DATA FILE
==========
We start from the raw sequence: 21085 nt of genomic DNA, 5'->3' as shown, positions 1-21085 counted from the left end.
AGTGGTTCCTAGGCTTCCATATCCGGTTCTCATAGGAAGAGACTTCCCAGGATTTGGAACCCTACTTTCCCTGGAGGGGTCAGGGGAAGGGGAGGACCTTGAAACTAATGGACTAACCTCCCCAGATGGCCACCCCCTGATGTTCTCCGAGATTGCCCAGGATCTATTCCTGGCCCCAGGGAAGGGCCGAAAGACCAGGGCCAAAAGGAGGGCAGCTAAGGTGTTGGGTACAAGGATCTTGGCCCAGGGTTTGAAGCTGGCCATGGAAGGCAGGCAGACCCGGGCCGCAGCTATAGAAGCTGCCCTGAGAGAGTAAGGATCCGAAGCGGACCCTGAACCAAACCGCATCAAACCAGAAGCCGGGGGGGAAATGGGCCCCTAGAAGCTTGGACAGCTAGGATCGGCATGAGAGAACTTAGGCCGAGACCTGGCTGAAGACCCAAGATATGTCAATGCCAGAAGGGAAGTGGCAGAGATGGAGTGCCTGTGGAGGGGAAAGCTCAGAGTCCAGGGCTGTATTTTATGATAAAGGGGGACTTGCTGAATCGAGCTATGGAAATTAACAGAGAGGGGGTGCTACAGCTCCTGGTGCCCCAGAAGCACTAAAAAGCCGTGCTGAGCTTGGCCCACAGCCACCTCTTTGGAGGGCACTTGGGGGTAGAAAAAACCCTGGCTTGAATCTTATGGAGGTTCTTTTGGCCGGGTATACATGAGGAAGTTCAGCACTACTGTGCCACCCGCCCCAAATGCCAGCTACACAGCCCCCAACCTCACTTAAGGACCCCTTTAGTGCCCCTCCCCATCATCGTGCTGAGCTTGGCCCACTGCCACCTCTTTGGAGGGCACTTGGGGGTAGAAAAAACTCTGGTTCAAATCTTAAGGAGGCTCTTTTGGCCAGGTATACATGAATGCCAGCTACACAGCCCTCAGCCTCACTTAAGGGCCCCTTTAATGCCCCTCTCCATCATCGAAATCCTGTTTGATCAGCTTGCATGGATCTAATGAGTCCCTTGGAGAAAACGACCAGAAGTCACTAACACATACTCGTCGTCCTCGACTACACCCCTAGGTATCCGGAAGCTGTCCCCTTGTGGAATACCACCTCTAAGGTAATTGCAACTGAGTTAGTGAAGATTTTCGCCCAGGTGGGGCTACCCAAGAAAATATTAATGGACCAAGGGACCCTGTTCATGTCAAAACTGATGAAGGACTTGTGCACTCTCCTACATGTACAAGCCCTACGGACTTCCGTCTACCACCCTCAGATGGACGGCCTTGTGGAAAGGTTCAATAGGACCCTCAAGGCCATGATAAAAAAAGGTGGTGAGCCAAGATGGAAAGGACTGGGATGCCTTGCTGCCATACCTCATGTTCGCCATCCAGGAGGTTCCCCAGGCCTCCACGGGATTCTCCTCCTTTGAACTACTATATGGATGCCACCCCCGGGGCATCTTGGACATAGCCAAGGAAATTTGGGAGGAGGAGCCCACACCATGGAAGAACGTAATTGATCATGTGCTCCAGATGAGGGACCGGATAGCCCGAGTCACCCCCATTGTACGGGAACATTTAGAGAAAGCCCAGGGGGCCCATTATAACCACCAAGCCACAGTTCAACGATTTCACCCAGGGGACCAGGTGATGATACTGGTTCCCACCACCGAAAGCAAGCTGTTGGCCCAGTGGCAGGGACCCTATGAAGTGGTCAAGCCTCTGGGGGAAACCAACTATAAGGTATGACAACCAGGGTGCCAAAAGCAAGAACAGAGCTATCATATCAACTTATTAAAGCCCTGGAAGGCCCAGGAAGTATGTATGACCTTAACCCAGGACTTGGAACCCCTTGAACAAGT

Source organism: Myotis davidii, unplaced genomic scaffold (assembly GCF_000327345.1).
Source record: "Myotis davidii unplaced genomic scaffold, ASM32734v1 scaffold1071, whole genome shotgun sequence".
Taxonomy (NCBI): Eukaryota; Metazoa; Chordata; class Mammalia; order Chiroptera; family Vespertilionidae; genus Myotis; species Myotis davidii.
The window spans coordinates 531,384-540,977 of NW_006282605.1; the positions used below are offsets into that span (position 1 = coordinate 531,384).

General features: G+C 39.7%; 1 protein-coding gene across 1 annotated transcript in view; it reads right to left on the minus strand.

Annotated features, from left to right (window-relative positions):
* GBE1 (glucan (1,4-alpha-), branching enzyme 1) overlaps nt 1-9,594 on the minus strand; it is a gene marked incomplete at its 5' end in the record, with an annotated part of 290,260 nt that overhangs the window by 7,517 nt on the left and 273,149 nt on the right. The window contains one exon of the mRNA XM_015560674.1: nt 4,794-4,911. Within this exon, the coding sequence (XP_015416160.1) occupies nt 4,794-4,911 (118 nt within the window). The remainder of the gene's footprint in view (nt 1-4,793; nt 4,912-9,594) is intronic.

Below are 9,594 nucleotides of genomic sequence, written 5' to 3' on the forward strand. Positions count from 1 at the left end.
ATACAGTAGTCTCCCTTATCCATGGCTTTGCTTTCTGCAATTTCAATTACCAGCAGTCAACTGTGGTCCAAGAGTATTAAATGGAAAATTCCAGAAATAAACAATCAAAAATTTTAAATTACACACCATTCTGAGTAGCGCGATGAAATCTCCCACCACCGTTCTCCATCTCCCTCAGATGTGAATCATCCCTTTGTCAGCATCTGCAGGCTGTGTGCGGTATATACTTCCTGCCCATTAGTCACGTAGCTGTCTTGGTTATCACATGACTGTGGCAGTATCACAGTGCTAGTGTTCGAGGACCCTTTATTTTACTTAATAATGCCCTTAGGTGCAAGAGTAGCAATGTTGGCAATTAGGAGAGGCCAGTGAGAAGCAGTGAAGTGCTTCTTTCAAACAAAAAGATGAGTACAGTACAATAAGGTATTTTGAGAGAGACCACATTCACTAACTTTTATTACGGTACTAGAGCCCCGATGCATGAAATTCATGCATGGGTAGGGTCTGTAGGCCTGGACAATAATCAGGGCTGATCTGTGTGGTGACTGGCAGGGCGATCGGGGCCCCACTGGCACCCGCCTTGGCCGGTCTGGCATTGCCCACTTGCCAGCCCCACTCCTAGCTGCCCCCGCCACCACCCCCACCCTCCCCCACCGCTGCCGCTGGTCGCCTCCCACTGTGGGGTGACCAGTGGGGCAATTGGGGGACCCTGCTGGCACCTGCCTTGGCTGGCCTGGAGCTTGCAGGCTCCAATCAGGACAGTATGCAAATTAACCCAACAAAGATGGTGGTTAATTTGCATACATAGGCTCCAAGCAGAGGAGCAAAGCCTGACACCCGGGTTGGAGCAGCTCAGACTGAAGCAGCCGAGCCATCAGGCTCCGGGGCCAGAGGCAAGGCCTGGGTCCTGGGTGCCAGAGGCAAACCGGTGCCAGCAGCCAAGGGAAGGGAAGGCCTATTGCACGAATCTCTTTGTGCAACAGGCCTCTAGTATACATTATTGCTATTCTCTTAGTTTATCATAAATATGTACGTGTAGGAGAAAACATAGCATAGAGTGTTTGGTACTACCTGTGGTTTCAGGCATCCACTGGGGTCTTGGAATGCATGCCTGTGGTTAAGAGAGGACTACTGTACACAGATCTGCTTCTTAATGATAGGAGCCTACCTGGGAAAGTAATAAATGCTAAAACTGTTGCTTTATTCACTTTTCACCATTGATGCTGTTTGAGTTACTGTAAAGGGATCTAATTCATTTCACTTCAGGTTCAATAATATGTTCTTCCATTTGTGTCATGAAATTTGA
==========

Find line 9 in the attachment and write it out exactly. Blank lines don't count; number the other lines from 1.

* GBE1 (glucan (1,4-alpha-), branching enzyme 1) overlaps nt 1-9,594 on the minus strand; it is a gene marked incomplete at its 5' end in the record, with an annotated part of 290,260 nt that overhangs the window by 7,517 nt on the left and 273,149 nt on the right. The window contains one exon of the mRNA XM_015560674.1: nt 4,794-4,911. Within this exon, the coding sequence (XP_015416160.1) occupies nt 4,794-4,911 (118 nt within the window). The remainder of the gene's footprint in view (nt 1-4,793; nt 4,912-9,594) is intronic.